Check out Mattheij's writeup in two parts for more information. It starts with an overview of the story, followed up with a deep dive on the software. He's also tweeting about the project (among other things). And if you look around a bit, you'll find bulk LEGO brick auctions online—it's definitely a thing!

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Opening Ceremony
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These $425 Jeans Can Turn Into Jorts
May 19, 2017
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Opening Ceremony

Modular clothing used to consist of something simple, like a reversible jacket. Today, it’s a $425 pair of detachable jeans.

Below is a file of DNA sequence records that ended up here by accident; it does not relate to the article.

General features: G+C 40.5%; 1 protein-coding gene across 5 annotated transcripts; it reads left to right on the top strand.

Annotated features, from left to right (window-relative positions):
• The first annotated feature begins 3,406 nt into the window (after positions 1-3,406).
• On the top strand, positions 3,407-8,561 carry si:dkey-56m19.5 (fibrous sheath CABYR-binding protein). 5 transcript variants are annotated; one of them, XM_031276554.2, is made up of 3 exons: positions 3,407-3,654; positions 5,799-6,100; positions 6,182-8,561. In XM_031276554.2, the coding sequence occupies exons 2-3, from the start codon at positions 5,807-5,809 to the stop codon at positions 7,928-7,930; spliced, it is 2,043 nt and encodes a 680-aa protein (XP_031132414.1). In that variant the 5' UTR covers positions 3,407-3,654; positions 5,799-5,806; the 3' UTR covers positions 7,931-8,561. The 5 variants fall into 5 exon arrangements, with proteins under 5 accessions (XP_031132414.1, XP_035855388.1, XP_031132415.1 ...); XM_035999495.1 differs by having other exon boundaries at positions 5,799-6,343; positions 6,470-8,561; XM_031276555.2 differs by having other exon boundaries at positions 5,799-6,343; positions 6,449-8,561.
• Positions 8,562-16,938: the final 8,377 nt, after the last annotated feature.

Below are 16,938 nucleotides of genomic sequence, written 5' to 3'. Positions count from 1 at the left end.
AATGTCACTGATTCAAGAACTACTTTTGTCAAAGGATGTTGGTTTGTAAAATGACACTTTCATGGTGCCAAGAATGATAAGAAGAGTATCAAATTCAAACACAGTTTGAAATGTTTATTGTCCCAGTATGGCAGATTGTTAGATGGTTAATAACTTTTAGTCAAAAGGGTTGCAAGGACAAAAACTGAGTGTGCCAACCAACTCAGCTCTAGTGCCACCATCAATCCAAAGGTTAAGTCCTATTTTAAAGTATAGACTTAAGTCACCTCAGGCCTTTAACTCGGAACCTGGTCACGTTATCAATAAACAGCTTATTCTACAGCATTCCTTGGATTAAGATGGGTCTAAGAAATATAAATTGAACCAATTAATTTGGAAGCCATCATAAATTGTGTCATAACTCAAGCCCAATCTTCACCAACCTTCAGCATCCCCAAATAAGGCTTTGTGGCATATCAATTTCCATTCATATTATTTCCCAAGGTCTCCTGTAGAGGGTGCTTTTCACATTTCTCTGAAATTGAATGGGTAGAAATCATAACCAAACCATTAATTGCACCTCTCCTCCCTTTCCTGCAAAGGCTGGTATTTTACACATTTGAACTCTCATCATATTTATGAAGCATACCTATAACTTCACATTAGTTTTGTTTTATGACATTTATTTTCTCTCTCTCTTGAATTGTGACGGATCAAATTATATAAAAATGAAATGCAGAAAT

Apparel retailer Opening Ceremony recently debuted a pair of “2 in 1 Y/Project” trousers that look fairly peculiar. The legs are held to the crotch by a pair of loops, creating a disjointed C-3PO effect. Undo the loops and you can now remove the legs entirely, leaving a pair of jean shorts in their wake. The result goes from this:

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Opening Ceremony

To this:

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Opening Ceremony

The company also offers a slightly different cut with button tabs in black for $460. If these aren’t audacious enough for you, the Y/Project line includes jumpsuits with removable legs and garter-equipped jeans.

[h/t Mashable]